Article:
Behind the Numbers
Jean Lin Pao, General Deputy Assistant SecretaryWith the federal budget prominent in the news and in many of our minds, the time seems appropriate to reflect on the Office of Policy Development and Research’s (PD&R’s) budget priorities and what they signify. Our budget allows us to evaluate HUD’s programs and generate housing data that are respected, anticipated, and used by both the public and private sectors, including the construction industry, the Joint Center for Housing Studies of Harvard University, the U.S. Government Accountability Office, the Congressional Research Service, the National Low Income Housing Coalition, and the U.S. Bureau of Economic Analysis. Recent investments in PD&R’s financial and intellectual resources allowed us to continue and expand our role in helping inform the development of sound policies and programs and lead research on critical housing and community development issues.
Between fiscal years (FY) 2010 and 2012, Congress appropriated an average of $47 million annually for PD&R to improve the nation’s housing data infrastructure and research dissemination. Housing surveys make up the largest share of PD&R’s Research and Technology (R&T) budget and the American Housing Survey (AHS), conducted since 1973 in partnership with the U.S. Census Bureau, is PD&R’s flagship survey. It provides a wealth of information about the nation’s housing stock and characteristics of its occupants and the additional R&T funds allowed HUD to restore the AHS to its historical level of metro surveys. Furthermore, the more robust R&T budget allowed PD&R to fund the Rental Housing Finance Survey, a new and important effort that provides a more complete picture of the characteristics of the nation’s multi-family rental properties, including how these larger rental properties are financed. PD&R also funds three other major surveys: the Survey of Construction, the Survey of New Manufactured (Mobile) Homes, and the Survey of Market Absorption of Apartments. The data obtained from these surveys, along with the AHS and other research, are used to determine the health of our nation’s economy.
In FY2010, Congress enacted the Transformation Initiative (TI) to fund research and evaluation of HUD’s programs which significantly enhanced PD&R’s ability to evaluate the implementation, cost-effectiveness, and outcomes of HUD’s programs and major initiatives. In particular, the demonstrations funded by TI, such as the Choice Neighborhoods grant program, are testing the efficacy of new program innovations, documenting program implementation, and measuring the effects of neighborhood revitalization strategies. Other large scale research and demonstrations funded through TI include housing discrimination, homelessness, housing counseling, and asset-building in public housing. In FY2012, PD&R obligated $32.8 million in TI funds for research, evaluations, and demonstration projects.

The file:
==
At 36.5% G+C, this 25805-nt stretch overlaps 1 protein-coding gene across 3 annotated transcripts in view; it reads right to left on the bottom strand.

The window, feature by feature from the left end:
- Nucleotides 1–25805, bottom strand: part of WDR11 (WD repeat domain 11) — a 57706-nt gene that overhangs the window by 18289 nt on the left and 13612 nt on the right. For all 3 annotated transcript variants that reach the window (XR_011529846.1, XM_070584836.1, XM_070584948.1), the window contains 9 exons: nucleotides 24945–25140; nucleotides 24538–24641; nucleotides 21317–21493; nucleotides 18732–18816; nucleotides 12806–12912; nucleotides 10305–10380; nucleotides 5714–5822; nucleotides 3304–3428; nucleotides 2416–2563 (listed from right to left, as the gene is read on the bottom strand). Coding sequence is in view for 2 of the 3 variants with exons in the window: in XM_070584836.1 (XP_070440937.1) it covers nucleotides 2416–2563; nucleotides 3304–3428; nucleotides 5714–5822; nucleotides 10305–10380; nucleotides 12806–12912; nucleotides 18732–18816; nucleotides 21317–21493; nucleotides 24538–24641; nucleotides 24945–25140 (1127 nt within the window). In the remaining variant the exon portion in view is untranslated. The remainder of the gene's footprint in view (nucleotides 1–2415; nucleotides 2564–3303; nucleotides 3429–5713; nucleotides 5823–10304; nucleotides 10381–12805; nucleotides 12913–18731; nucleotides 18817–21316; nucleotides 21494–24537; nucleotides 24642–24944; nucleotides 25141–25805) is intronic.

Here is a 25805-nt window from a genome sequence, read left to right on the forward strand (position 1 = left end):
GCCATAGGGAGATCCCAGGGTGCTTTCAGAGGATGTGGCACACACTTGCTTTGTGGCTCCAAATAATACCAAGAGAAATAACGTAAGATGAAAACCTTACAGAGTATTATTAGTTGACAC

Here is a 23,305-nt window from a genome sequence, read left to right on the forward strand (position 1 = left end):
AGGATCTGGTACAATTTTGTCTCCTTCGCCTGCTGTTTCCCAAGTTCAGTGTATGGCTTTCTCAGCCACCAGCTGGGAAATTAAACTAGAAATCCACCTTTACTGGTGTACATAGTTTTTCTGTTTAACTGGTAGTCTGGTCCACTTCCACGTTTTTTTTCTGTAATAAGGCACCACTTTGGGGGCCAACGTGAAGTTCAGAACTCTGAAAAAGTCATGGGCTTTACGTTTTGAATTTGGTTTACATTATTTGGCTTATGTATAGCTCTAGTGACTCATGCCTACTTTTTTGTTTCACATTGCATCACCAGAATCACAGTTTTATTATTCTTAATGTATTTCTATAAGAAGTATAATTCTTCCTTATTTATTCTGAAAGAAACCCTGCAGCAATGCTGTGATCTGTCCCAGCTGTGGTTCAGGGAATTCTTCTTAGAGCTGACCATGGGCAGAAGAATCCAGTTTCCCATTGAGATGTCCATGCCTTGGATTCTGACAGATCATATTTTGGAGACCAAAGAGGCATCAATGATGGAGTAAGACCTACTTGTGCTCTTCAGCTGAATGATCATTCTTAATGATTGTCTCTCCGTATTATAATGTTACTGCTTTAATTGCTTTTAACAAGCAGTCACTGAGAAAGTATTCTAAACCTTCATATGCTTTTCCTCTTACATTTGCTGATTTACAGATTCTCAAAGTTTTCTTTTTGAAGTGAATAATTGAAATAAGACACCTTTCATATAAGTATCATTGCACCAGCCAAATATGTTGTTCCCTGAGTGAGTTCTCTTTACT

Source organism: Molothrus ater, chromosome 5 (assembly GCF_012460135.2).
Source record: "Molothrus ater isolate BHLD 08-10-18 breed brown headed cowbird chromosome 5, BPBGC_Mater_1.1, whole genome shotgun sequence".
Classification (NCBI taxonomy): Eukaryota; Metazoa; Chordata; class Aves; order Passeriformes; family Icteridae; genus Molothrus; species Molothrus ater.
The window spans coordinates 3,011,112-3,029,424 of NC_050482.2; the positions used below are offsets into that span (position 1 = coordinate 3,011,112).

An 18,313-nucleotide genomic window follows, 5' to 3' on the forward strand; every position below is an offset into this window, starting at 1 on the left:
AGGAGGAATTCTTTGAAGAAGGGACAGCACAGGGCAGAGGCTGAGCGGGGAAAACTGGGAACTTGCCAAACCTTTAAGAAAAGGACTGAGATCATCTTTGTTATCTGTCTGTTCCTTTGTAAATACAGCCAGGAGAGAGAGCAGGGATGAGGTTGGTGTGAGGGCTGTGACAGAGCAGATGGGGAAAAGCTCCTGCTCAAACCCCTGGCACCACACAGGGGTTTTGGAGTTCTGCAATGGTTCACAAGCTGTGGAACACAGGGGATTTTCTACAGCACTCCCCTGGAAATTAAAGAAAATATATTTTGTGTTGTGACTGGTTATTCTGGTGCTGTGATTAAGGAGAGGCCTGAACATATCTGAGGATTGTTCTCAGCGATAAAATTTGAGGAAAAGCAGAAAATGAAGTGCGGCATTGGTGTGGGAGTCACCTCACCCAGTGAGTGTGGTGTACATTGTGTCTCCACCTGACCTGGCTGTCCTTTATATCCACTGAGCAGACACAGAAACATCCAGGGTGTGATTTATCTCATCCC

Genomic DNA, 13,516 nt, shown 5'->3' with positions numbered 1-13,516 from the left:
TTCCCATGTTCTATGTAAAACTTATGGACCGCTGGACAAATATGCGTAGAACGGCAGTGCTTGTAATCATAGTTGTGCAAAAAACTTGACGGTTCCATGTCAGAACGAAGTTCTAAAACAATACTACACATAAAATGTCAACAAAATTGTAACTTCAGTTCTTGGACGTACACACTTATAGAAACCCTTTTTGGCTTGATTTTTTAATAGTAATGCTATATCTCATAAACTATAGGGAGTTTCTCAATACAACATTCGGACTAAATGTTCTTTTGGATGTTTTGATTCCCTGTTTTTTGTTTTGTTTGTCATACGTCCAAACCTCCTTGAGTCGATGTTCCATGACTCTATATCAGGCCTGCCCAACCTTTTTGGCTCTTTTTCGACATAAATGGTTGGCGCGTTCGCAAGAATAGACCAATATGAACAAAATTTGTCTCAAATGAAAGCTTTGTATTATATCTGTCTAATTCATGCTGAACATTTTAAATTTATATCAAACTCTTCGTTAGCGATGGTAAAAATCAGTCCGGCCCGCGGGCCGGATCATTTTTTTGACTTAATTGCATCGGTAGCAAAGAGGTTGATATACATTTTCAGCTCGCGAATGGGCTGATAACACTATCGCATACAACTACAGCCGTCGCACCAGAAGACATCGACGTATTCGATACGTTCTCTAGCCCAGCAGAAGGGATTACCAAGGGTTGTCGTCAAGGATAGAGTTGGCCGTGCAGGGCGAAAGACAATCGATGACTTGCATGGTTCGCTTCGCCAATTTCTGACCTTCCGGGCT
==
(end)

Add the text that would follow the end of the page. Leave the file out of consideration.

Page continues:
To encourage and support important research projects conducted by external organizations and agencies, PD&R recently established the Research Partnerships initiative in FY2012. The program helps leverage limited resources by allowing us to accept research proposals that meet published research priorities and bring a 50 percent match of project funding from other sources. The initiative centers on four key PD&R priorities: learning from HUD demonstrations, understanding the ways housing improves quality of life, increasing the use of American Housing Survey data, and improving the state of housing technology. To date, $392,000 in cooperative agreements for Research Partnerships have been approved for funding, and additional proposals are under review.
Guiding our budget priorities for FY2014 and beyond is PD&R’s Research Roadmap which helps set our research agenda. Going forward, PD&R will rely on unprecedented input from our internal and external partners, stakeholders, and staff to ensure that future projects are as policy-relevant and resource-efficient as possible.
PD&R’s budget enables funding of research HUD needs to support its policies and programs and determine the best way to create strong, sustainable, inclusive communities and quality, affordable homes for all. PD&R fills this crucial need by conducting and disseminating robust and meaningful research, surveys, demonstrations, and program evaluations and by sharing best practices. The TI and R&T funds, the cooperative agreement authority for Research Partnerships, and the guidance provided by the Research Roadmap all strengthen PD&R’s capacity to address the cogent housing policy questions facing our nation. This budget year, as always, PD&R strives to be the preeminent source of research on housing, cities, and communities in the United States.